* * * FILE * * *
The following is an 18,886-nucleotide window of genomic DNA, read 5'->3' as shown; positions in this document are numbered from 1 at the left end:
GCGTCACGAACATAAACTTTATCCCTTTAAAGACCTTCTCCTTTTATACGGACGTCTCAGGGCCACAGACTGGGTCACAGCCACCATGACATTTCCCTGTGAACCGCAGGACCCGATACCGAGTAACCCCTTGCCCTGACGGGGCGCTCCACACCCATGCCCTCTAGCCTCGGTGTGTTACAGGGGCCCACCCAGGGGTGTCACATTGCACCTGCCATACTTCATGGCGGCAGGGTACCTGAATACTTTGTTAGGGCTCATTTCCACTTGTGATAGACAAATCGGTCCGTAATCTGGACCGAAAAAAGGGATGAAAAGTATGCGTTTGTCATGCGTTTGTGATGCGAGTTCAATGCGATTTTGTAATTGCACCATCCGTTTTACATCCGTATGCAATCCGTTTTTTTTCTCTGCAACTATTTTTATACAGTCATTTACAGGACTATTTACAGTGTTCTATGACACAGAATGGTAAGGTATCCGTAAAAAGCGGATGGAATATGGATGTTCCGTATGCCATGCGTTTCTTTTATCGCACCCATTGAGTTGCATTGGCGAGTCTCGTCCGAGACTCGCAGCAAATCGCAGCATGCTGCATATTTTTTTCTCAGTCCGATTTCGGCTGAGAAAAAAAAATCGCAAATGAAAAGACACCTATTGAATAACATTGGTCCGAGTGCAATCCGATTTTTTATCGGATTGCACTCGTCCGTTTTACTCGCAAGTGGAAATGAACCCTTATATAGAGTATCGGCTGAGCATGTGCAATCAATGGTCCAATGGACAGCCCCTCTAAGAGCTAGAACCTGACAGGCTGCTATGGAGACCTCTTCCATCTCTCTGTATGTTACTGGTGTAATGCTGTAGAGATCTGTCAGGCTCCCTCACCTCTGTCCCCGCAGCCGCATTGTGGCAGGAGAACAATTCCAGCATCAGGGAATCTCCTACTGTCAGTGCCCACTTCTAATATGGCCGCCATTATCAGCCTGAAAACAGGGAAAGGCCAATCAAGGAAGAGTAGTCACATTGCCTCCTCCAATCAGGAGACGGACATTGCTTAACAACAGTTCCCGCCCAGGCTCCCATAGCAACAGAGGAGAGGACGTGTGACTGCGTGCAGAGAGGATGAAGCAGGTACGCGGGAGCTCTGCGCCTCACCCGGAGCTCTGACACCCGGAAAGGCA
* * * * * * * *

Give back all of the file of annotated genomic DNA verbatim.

The following is an 18,886-nucleotide window of genomic DNA, read 5'->3' as shown; positions in this document are numbered from 1 at the left end:
GCGTCACGAACATAAACTTTATCCCTTTAAAGACCTTCTCCTTTTATACGGACGTCTCAGGGCCACAGACTGGGTCACAGCCACCATGACATTTCCCTGTGAACCGCAGGACCCGATACCGAGTAACCCCTTGCCCTGACGGGGCGCTCCACACCCATGCCCTCTAGCCTCGGTGTGTTACAGGGGCCCACCCAGGGGTGTCACATTGCACCTGCCATACTTCATGGCGGCAGGGTACCTGAATACTTTGTTAGGGCTCATTTCCACTTGTGATAGACAAATCGGTCCGTAATCTGGACCGAAAAAAGGGATGAAAAGTATGCGTTTGTCATGCGTTTGTGATGCGAGTTCAATGCGATTTTGTAATTGCACCATCCGTTTTACATCCGTATGCAATCCGTTTTTTTTCTCTGCAACTATTTTTATACAGTCATTTACAGGACTATTTACAGTGTTCTATGACACAGAATGGTAAGGTATCCGTAAAAAGCGGATGGAATATGGATGTTCCGTATGCCATGCGTTTCTTTTATCGCACCCATTGAGTTGCATTGGCGAGTCTCGTCCGAGACTCGCAGCAAATCGCAGCATGCTGCATATTTTTTTCTCAGTCCGATTTCGGCTGAGAAAAAAAAATCGCAAATGAAAAGACACCTATTGAATAACATTGGTCCGAGTGCAATCCGATTTTTTATCGGATTGCACTCGTCCGTTTTACTCGCAAGTGGAAATGAACCCTTATATAGAGTATCGGCTGAGCATGTGCAATCAATGGTCCAATGGACAGCCCCTCTAAGAGCTAGAACCTGACAGGCTGCTATGGAGACCTCTTCCATCTCTCTGTATGTTACTGGTGTAATGCTGTAGAGATCTGTCAGGCTCCCTCACCTCTGTCCCCGCAGCCGCATTGTGGCAGGAGAACAATTCCAGCATCAGGGAATCTCCTACTGTCAGTGCCCACTTCTAATATGGCCGCCATTATCAGCCTGAAAACAGGGAAAGGCCAATCAAGGAAGAGTAGTCACATTGCCTCCTCCAATCAGGAGACGGACATTGCTTAACAACAGTTCCCGCCCAGGCTCCCATAGCAACAGAGGAGAGGACGTGTGACTGCGTGCAGAGAGGATGAAGCAGGTACGCGGGAGCTCTGCGCCTCACCCGGAGCTCTGACACCCGGAAAGGCA